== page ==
A Trail on the Ground

A Trail on the Ground

By Francis Weller

Dear friends,

Warm spring greetings to you all. We are living in anxious times. Uncertainty has come into our homes and found its way into each of our lives. What was once stable and familiar, has been shaken and we have entered a steep descent into the unknown. Here, the invisible world asserts its power, reminding us of the folly of control. In these times, it may not be the gods and goddesses affecting our fates, but something equally mysterious: something unseen moving through the air, rattling our deep psychic ground, affecting everything. 

Fear and anxiety readily appear in times like these. Our work is to turn toward these jittery guests and make a place at the table to offer tea and soup, a warm place to rest. Grief may also come knocking as our plans and expectations of normalcy fade into shadows, and we are left with our faith in the world being shaken. This too is a loss worthy of our attention and kindness. Coronavirus reminds us of something inevitable but strangely denied: we are vulnerable, interdependent animals, clinging delicately to our little thread of life. The old Zen phrase, “Not knowing, is most intimate,” rings true. We don’t know what will happen today or tomorrow, and this brings us into the intimate truth of our own tender existence.

In reality, we are tumbling through a rough initiation, when radical alterations occur in our inner and outer landscapes. It is simultaneously deeply personal and wildly collective, binding us to one another. Everyone we meet in the grocery store, in line at the gas station, walking their dog, is tangled up in this liminal space betwixt and between the familiar world and the strange, emergent one. Hang on! 

Much is asked of us during threshold times like these. In my work with the Cancer Help Program, I often hear how lost someone feels once they receive the diagnosis, undergo treatment and become a part of the medical machinery that often consumes much of their daily routine. The frequent lament is, “I don’t know who I am anymore.” This is the deep work of initiation. It is meant to dislodge our old identity, the sediment of self that we affix to our sense of who we are. We are meant to be radically changed by these encounters. We do not want to come out of these turbulent times the same as we went in. That is the invitation in this moment of history. Radical change. 

There are shifts happening along the fault lines of this evolving crisis. The insane pace of modernity is being brought to a screeching halt. The dominant ideology of power/privilege is cracking, coaxing a more compassionate and heartfelt response to our mutually entangled lives. Suddenly, productivity is not the primary value, but connection, affection, love, encouragement. In the pause of sheltering in place, we remember neighbors and kindness, mutuality and empathy.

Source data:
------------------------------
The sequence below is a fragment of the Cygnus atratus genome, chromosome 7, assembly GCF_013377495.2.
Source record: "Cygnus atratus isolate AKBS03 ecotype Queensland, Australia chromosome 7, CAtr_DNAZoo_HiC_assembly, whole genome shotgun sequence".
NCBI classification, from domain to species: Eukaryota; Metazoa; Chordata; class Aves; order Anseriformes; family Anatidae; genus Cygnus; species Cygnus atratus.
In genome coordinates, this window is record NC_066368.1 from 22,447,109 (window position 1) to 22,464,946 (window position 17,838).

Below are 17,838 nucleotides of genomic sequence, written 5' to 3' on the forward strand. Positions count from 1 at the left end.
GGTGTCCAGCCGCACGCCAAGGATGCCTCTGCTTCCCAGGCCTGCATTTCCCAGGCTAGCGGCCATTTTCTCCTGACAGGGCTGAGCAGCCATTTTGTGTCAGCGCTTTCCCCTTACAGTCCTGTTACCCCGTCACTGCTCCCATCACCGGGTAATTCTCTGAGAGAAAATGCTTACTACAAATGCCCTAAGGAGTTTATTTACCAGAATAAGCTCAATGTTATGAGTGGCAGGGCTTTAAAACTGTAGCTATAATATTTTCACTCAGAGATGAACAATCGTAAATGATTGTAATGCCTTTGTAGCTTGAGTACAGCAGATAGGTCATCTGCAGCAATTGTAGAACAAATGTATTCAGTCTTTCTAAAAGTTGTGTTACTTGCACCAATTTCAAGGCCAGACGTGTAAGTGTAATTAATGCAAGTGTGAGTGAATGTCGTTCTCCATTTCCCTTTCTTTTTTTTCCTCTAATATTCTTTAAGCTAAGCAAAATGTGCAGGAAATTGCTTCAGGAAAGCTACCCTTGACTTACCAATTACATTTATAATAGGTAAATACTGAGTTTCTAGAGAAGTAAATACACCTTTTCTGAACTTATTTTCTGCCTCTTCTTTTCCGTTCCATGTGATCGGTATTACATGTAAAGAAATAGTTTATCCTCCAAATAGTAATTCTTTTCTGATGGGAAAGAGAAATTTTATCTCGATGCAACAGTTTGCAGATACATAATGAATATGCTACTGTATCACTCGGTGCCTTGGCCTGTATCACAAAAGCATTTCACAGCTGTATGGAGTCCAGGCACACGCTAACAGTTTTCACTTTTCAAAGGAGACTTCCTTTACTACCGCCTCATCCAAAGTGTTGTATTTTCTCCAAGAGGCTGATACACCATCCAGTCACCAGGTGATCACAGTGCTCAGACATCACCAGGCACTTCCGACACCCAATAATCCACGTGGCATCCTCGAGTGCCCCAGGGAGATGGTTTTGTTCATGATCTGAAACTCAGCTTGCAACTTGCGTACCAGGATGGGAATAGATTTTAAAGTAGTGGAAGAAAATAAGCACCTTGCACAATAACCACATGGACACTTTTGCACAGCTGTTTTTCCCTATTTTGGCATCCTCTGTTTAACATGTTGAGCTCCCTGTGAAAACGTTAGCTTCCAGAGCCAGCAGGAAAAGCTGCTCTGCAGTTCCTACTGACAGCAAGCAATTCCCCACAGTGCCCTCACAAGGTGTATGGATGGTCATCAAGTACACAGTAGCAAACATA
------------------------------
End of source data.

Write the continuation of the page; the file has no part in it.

So now what? How do we navigate this tidal surge of uncertainty? Our first move could be to re-imagine social distancing as an experience of sanctuary and solitude, and not one of isolation. Social distance is a cold term, lacking any sense of the rich invitation that awaits us when we turn toward our internal worlds. Solitude is a state of hospitality, a welcoming of all that is in need of attention. Solitude offers a ground that is embracing and inclusive. Everything can be made welcome in the broad arms of solitude, even fear. For as long as humans have sought counsel with the sacred, much of it has happened in a space set apart from others. Here, in silence and a nourishing aloneness, we can become receptive to the influence of soul. As Rilke said, “I am too alone in the world, and not alone enough to make every minute holy.” As we shelter in place, may place become a shelter for each of us. 

What else? Can we coax a few words of praise from our lips? Maybe sing a song or two, like they are sharing across balconies in the streets of Italy. Perhaps recite a poem to the birds, plant seeds, call a friend, pray, read the great myths that tell us, again and again, how we might find our way through the impossible. This is a season of remembering the ancient rhythms of soul. It is a time to become immense.

To become immense means to recall how embedded we are in an animate world--a world that dreams and enchants, a world that excites our imaginations and conjures our affections through its stunning beauty. Everything we need is here. We only need to remember the wider embrace of our belonging to woodlands and prairies, marshlands and neighborhoods, to the old stories and the tender gestures of a friend. 

Fear can rattle us and activate strategic patterns of survival. These patterns enabled us to endure, but they cannot help us across this tremulous threshold. For that, we need to amplify the potency of the adult. As is true of any genuine initiation, it requires a ripening of our being and stepping more fully into our robust identity rooted in soul. We become immense, not in some grandiose, “I’ve got this,” kind of way, but in a way where we become flexible like a willow, taking into our open arms and offering shelter to all that is frightened and vulnerable. 

So, my friends, we return to simple things: stillness, beauty, compassion, patience. This will not resolve quickly. The art of repetition has great value in shaky times. Beyond frequent hand washing and bowing to one another, we can come back to practices that enrich the field we inhabit. Rituals, prayer, meditation, dance, are all ways to foster an intimacy with the ground of soul and the soul of the world. Stay safe. Stay well.

Mighty blessings, Francis 


This is an excerpt of Francis Weller's newsletter

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